The 12 months of 2018: August

It's been an eventful year for HR-related issues hitting the headlines. Our 12 Days of Christmas countdown revisits each month's most notable happenings

Pensions scams cost victims £91,000 each

Victims of pension scams lost an average of £91,000 each in 2017, it was revealed this month, with 253 victims reporting a total loss of £23 million to national reporting centre ActionFraud. Separate research from the Money Advice Service found that there could be as many as eight scam calls every second – equivalent to 250 million calls per year.

These findings came as UK regulators the Financial Conduct Authority and The Pensions Regulator launched a television campaign to warn people about the problem, particularly targeting those in their forties, fifties and sixties. They called for people to ensure the pension firm they deal with is regulated.

House of Fraser sale sparks workers' rights concerns

Mike Ashley’s Sports Direct agreed to buy buy House of Fraser for £90 million, prompting concerns around the future treatment of workers at the department store chain. Scott Lennon, a Unite regional officer with responsibility for Sports Direct, said that the company had not made improvements to its working conditions despite the negative media attention received.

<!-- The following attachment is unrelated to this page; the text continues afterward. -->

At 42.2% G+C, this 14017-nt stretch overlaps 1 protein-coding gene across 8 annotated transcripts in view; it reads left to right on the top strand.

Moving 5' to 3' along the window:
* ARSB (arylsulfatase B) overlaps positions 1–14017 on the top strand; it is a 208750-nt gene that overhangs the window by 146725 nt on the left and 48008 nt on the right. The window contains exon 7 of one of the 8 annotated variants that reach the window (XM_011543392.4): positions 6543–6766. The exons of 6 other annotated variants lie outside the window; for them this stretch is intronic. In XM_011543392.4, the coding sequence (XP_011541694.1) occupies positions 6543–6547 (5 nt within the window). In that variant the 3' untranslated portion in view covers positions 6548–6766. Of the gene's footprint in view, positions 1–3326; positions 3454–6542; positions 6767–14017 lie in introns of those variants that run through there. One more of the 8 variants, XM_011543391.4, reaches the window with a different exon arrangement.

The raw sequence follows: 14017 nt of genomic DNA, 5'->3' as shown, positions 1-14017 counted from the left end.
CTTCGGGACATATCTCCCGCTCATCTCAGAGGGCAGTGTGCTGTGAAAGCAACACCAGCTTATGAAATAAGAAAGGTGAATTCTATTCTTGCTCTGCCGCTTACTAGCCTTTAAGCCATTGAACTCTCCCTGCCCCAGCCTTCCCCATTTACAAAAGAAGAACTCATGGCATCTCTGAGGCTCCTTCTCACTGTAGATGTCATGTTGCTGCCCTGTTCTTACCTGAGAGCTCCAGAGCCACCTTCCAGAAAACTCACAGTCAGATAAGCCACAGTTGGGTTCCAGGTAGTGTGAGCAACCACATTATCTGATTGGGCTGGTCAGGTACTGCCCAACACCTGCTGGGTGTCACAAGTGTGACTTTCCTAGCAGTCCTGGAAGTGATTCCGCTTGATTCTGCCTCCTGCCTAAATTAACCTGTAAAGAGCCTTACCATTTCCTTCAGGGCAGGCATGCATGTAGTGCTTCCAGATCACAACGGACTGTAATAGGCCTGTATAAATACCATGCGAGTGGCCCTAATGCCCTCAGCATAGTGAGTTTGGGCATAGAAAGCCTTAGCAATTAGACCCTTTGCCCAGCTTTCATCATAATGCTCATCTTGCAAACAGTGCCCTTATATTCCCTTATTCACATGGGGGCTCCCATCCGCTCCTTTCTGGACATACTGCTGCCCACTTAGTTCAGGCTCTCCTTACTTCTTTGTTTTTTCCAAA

“Sports Direct is a leopard that has not changed its spots and we hope that its poor record on pay and employment practices is not transferred to House of Fraser,” he said. “Sports Direct’s record at the Shirebrook warehouse operation in the East Midlands has been dreadful. Despite the recent terrible publicity wages remain at the minimum legally payable, and the terms and employment conditions are threadbare.”

The best bits of HR magazine in August...

Putting the HR in higher education

Though HR in higher education has unique challenges and opportunities there are some approaches that the public, private and third sectors can learn from, as our cover piece explored.

Breaking out of the sycophant cycle

As the stakes are raised it naturally becomes more difficult to hear or acknowledge negative feedback, but there are ways of processing it for even the most sensitive leaders, says executive and performance coach Amy Iversen.

Getting to the heart of employee wellbeing

When it comes to holistic wellbeing the British Heart Foundation practises exactly what it preaches. Find out how in our case study.